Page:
Back in 2005 Frictional Games’ Amnesia: The Dark Descent was released on PC. It took horror gaming by storm with its gripping atmosphere and terrifying gameplay, not to mention the ability to interact with almost everything in the environment – something very few games have done since. It is rightly known as one of the greats of the genre now.
In 2013 Frictional Games published the sequel, Amnesia: A Machine For Pigs. Development was handled by The Chinese Room (best known for Dear Esther and, more recently, Everybody’s Gone to the Rapture), and the game wasn’t received as well due to the stripped back interactivity and the more scripted nature of the game. Disappointed Amnesia fans were soon given a ray of hope, however, with last year’s announcement of SOMA. With Frictional Games once again on development duty, this new horror game promised an Amnesia-like experience in a more futuristic setting. And so, here we are in 2015 and SOMA has arrived. Has it delivered the experience fans have been craving since The Dark Descent?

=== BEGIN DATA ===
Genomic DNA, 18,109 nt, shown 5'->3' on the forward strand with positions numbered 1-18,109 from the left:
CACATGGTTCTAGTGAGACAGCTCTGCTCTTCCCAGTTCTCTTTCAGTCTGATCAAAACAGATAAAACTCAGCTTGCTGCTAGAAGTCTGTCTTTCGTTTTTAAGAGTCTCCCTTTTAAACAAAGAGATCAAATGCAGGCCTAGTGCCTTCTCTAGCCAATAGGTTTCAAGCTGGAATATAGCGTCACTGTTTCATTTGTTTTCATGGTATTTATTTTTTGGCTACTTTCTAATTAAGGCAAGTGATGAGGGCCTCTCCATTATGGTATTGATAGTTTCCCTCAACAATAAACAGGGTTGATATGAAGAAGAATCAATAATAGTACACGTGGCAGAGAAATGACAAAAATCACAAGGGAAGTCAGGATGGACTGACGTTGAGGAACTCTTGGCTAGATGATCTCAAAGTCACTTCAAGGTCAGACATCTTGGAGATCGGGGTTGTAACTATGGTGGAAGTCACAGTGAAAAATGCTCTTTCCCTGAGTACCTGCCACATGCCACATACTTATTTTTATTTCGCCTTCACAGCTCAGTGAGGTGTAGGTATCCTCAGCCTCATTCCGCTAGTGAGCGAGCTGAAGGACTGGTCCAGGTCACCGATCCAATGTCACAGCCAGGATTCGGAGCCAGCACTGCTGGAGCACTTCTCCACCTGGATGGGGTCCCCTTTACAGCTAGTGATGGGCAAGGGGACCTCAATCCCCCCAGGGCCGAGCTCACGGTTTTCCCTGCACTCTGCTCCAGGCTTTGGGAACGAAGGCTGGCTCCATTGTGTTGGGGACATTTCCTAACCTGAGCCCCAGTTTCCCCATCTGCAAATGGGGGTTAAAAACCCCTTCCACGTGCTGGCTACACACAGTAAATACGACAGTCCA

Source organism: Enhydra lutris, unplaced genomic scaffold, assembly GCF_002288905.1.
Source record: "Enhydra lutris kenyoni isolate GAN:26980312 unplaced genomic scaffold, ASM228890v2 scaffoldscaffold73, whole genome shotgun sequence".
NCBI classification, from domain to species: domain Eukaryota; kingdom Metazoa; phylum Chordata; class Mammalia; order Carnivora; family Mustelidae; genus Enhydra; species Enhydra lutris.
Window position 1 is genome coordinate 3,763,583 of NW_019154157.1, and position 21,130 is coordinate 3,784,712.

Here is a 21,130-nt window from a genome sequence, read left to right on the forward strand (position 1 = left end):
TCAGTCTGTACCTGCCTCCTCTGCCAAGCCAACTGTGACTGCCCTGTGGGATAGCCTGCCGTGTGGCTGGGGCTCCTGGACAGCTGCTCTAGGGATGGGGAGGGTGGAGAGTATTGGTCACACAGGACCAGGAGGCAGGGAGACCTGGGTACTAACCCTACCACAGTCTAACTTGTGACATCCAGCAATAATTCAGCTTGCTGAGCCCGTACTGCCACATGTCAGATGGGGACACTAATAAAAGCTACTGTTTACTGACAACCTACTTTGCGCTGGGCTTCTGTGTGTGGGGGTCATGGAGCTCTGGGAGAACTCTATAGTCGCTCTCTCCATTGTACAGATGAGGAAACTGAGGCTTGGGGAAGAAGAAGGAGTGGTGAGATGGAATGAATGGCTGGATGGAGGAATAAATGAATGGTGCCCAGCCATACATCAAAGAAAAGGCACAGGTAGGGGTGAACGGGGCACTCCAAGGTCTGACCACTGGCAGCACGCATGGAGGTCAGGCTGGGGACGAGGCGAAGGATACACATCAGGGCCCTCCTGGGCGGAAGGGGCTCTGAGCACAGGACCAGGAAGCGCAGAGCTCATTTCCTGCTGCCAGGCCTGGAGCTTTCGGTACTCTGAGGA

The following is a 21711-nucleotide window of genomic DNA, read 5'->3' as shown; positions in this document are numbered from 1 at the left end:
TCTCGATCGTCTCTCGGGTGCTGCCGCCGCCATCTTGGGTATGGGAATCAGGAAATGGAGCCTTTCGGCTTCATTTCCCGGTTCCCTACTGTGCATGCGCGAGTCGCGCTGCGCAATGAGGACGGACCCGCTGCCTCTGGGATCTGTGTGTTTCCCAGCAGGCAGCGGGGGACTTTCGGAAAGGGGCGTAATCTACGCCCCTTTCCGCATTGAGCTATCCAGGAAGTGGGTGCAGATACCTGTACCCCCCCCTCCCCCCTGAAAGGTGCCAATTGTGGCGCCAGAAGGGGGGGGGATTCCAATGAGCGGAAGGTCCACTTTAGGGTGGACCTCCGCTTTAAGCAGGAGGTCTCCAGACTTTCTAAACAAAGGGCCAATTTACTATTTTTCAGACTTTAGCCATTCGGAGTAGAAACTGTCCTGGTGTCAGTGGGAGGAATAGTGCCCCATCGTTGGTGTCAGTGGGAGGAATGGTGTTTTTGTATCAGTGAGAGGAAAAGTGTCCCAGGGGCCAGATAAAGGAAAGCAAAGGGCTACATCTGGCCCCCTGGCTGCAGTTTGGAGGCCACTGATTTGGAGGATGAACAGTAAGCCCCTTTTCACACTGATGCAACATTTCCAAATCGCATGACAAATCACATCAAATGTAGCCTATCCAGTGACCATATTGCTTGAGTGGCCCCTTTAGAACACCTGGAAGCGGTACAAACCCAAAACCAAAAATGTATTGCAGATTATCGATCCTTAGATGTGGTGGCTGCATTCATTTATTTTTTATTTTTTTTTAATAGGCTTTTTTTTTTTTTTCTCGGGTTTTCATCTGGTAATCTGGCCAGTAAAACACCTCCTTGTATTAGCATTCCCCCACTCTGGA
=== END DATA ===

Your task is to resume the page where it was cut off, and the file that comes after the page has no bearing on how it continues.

SOMA starts off in the present, with Simon Jarrett going for an experimental brain scan after a car crash left him dying from cranial bleeding. His apartment offers a simple tutorial, teaching you how to pick up and examine objects, open doors and drawers, and generally how to play the game. It’s a great way to begin, surrounding you with the bright colours of modern-day Canada before plunging you into the darkness of the game proper. The controls consist mainly of pressing or holding R2 and using the right stick to manipulate whatever object with which you’re interacting. It’s a little clunky at first, not quite suiting a control pad, but Amnesia veterans will pick it up quickly and everyone else will get used to it eventually.